The Jennifer Morgue

While I enjoyed Charles Stross’ first novel from the Laundry Files, The Atrocity Archive, this second outing is significantly more entertaining. This may well say more about me than about Charles Stross.

While the first book, among other things, pastiched Len Deighton, this one picks James Bond as the target for its literary satire and Ian Fleming is a writer with whom I am a lot more familiar. As such, I suspect that, while some of the jokes in the first book passed me by, I caught a lot more of them this time around.

Some agents have all the fun. Others save the world.

Bob Howard is an IT expert and occasional field agent for the Laundry, the branch of Her Majesty’s Secret Service that deals with occult threats.

Dressed (grudgingly) in a tux and sent to the Caribbean, he must infiltrate a millionaire’s yacht in order to prevent him from violating a treaty that will bring down the wrath of an ancient underwater race upon humanity’s head. Partnered with a gorgeous American agent who’s actually a soul-sucking succubus from another dimension, Bob’s mission (should he choose to accept it) is to stop the bad guys, avoid getting the girl, and survive – shaken, perhaps, but not stirred.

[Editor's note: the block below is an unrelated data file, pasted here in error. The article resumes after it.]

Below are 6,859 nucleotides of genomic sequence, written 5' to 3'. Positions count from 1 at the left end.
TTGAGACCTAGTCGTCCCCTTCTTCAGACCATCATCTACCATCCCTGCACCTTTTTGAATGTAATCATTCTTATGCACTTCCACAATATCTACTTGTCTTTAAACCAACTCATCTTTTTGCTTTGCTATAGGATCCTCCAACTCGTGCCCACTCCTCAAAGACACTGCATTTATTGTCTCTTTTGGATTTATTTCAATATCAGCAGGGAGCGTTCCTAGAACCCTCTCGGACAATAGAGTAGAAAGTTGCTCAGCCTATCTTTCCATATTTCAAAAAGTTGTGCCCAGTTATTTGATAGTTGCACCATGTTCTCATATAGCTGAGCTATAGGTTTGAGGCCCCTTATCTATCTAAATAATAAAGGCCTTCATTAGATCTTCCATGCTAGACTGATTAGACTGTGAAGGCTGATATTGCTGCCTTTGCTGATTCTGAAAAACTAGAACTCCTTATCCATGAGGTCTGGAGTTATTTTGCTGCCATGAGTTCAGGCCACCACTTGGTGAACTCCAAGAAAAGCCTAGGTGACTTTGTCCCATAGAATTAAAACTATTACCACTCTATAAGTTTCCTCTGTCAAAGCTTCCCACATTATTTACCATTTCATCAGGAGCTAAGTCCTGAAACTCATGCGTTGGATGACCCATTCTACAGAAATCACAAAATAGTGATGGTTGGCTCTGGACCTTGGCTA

Stross is an interesting writer in that he draws from a wide range of disparate influences which he juxtaposes in a manner that is by turns funny, disturbing and often both.

It helps, of course, that the writing and characterisation are so strong with Bob Howard believably and likeably struggling to navigate the bureaucratic insanities with which we are all too familiar. The Jennifer Morgue follows on from The Atrocity Archive and, this time around, everything clicked perfectly into place, making for a story that is both subversively funny and frequently unnerving.

The book also includes a second story, Pimpf, which takes place in the Laundry offices and is about corporate politics, over-enthusiastic interns and online demonic possession.

And everything is wrapped up with an essay on Ian Fleming, James Bond and where the real global villains can be found.

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